tournament? What is the total number of games played in the tournament?

illustrated by the following 2 3 arrays:

1 2 3 1 2 3

= = 2 3 1

1 2 3

Section 2.3 Counting: The Art of Enumeration 151

1 2 3 1 2 3

= = 1 3 2

3 1 2

1 2 3 1 2 3

= = 3 2 1

2 1 3

where the bottom row shows how the top row is permuted. For example the

array means position 1 moves to position 2, position 2 moves to position 3,

and position 3 moves to position 1. Carrying out one permutation followed by

another defines a multiplication of the permutations. For instance, =

means we do permutation first and second. Compute the following.

a)

b) 2

c) 2

d)

16. The Josephus Problem A thousand Roman slaves are put in a circle

numbered from 1 to 1000, waiting to be executed. The executions begin with

slave #1 and proceeds around the circle, where after each execution, the

executed slave is removed from the circle and the next slave is skipped over. If

there are 6 slaves, the order the slaves are executed is 1,3,5,2,6 with slave 4 last.

Suppose the executioner agrees to free the last standing slave. Calling p (n) the

position of the last surviving slave when there are n slaves in the initial circle,

determine the following.

b) If n is odd, show p ( n ) satisfies the recurrence relation

p ( 2n + 1) = 2 p ( n ) + 1, p (1) = 1 .

p ( 2n ) = 2 p ( n ) 1, p ( 2 ) = 1 .

the circle?

different ways a convex polygon with n + 2 sides can be subdivided into

152 A TASTE OF PURE MATHEMATICS

triangles. Figure 6 shows the Catalan numbers C2 , C3 , and C4 . Can you find

the Catalan number C5 ?

Figure 6

children. How many ways is this possible if each child gets at least one

apple?

elements remain in their natural order. For example, the only derangements

of (1, 2, 3) are (3,1,2) and (2,3,1) . Hence, we write !3 = 2 . Nicolas

Bernoulli proved that the number of derangements of a set of size n is

k

n

!n = n !

( 1)

k =1 k!

20. Counting Handshakes There are 20 people in a room and each person

shakes hands with everyone else. What is the total number of handshakes?

A = {a, b, c} to B = {0,1, 2} ? Write them down and draw the graphs for a

few of them.

divides two positive integers can be interpreted as a combinatorial problem

where one seeks all possibilities of divisors. The method of finding the

Section 2.3 Counting: The Art of Enumeration 153

is called the Euclidean Algorithm and avoids the combinatorial headache

of looking through all divisors. The algorithm makes the fundamental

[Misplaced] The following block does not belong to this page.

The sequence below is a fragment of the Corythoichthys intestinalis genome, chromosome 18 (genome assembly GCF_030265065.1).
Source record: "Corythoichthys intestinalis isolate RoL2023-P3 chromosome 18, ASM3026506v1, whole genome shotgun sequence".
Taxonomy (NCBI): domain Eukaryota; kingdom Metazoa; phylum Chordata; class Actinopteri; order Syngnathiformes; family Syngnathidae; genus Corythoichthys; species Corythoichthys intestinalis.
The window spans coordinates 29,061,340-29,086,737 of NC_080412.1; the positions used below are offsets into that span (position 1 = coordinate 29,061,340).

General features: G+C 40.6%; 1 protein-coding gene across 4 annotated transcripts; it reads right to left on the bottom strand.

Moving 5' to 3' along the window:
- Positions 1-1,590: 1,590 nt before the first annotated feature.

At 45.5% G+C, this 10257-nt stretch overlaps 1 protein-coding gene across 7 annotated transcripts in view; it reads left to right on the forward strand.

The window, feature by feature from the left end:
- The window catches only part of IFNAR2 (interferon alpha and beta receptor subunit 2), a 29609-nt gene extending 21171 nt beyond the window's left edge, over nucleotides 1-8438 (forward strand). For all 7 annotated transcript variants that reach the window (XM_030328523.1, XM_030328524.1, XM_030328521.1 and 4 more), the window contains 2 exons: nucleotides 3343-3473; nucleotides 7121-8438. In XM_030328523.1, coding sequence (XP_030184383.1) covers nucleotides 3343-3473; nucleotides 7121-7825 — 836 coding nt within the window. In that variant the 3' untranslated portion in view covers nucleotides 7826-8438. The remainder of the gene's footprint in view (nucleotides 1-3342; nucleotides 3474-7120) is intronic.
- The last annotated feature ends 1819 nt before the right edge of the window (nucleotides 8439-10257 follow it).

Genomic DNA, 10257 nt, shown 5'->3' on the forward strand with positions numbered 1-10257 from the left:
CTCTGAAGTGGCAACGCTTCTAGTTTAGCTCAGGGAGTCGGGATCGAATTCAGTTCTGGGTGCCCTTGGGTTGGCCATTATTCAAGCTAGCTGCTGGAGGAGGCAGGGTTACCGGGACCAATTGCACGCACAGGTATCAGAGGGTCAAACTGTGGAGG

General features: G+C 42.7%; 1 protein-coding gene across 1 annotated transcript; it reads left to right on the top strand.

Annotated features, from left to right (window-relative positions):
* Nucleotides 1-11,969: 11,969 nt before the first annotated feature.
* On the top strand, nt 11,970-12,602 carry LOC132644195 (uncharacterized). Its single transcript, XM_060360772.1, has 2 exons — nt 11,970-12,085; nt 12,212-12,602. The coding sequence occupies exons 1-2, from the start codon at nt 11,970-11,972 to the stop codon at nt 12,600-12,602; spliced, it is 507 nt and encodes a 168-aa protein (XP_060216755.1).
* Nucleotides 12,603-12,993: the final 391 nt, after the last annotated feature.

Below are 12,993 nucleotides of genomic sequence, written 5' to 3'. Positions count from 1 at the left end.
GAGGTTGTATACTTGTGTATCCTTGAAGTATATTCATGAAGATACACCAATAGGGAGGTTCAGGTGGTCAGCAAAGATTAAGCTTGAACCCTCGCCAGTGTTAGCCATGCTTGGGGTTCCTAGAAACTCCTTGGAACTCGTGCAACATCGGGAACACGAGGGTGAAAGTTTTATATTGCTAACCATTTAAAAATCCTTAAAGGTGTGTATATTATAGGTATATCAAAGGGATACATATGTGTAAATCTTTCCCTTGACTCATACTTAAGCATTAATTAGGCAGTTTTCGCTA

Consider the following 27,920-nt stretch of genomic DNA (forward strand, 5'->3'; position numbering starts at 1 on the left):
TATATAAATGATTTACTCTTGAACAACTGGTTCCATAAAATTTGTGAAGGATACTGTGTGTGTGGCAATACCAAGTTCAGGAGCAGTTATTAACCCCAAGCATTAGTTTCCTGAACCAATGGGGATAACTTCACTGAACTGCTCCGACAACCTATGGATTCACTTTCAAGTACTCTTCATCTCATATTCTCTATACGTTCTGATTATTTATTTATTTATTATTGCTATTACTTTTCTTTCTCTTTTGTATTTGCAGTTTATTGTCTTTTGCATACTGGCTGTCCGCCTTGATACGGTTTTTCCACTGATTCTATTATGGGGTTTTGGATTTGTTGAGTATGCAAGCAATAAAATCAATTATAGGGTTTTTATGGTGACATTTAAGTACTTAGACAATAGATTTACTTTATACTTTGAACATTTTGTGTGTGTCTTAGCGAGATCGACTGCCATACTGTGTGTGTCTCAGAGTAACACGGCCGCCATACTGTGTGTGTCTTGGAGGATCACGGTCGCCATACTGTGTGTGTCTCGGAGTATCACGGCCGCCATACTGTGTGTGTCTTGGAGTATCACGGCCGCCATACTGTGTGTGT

observation that the quotient of n divided by m can always be written

n r

=q+ , 0r <m

m m

property8 gcd ( n, m ) = gcd ( m, r ) , it is possible to find a sequence of

decreasing gcd's, which eventually lead to an obvious gcd. For

example, the greatest common divisor of 255 and 68 is 17 as seen from

the decreasing sequence of gcds:

255

remainder of is 51

68

68

remainder of is 17

51

51

remainder of is 0

17

Use the Euclidean Algorithm to find the greatest common divisors of the

following pairs of numbers9.

a) gcd ( 25,3)

b) gcd ( 54,36 )

c) gcd ( 900, 22 )

d) gcd ( 816, 438)

8

This is true since any whole number that divides both m and n also divides

n and r = n mq , and vice versa.

9

There are other methods for finding the greatest common divisor of two natural numbers. One

could factor each natural number into its prime components, find the common factors, then take

the product of the common factors. For example, 816 and 438 have factors of 2 and 3, and so 6

would be their greatest common divisor.

154 A TASTE OF PURE MATHEMATICS

numbers a1 a2 such that n = a1 + a2 + + ak for some k . There are two

partitions of 2, which are 2 = 2, 2 = 1 + 1 , which we denote by 2, 11. There are

three partitions of 3, which are 3 = 3, 3 = 2 + 1, 3 = 1 + 1 + 1 , which we denote by

3, 21, 111. Find the partitions of 4, 5 and 6. You are not asked to find the

partitions of n = 200 since there are 3,972,999,029,388 of them.

24. Eulers Theorem There are many identities related to integer partitions. The

first one was due to the Swiss mathematician Leonhard Euler who proved that

the number of partitions of a number that contain only odd numbers (1,2,.., 9) is

the same as the number of partitions where all the numbers in the partition are

different. For example, the number 5 has a total of 7 partitions shown below.

Note that there are 3 partitions that only contain odd numbers, and 3 that contain

distinct numbers.

i 5 = 4 + 1 distinct numbers

i 5 = 3 + 2 distinct numbers

i 5 = 3 + 1 + 1 odd numbers only

i 5 = 2 + 2 +1

i 5 = 2 +1+1+1

i 5 = 1 + 1 + 1 + 1 + 1 odd numbers only

Find the partitions of the number 6 and verify Eulers partition theorem.

25. Fun Problem How many 3-digit integers are there between 000 and 999

where the middle digit is the average of the other two digits? For example, 246

and 420 satisfy the condition.

26. Basic Pizza Cutting You are given a circular pizza and ask to cut it into as

many pieces as possible, where a cut means any line that passes all the way

through the pizza, although not necessarily through the center. The drawing

below shows a pizza with four typical slices dividing the pie into 9 pieces of

pizza.10

10

We could just as well say that the entire plane can be subdivided into 9 disjoint sections. In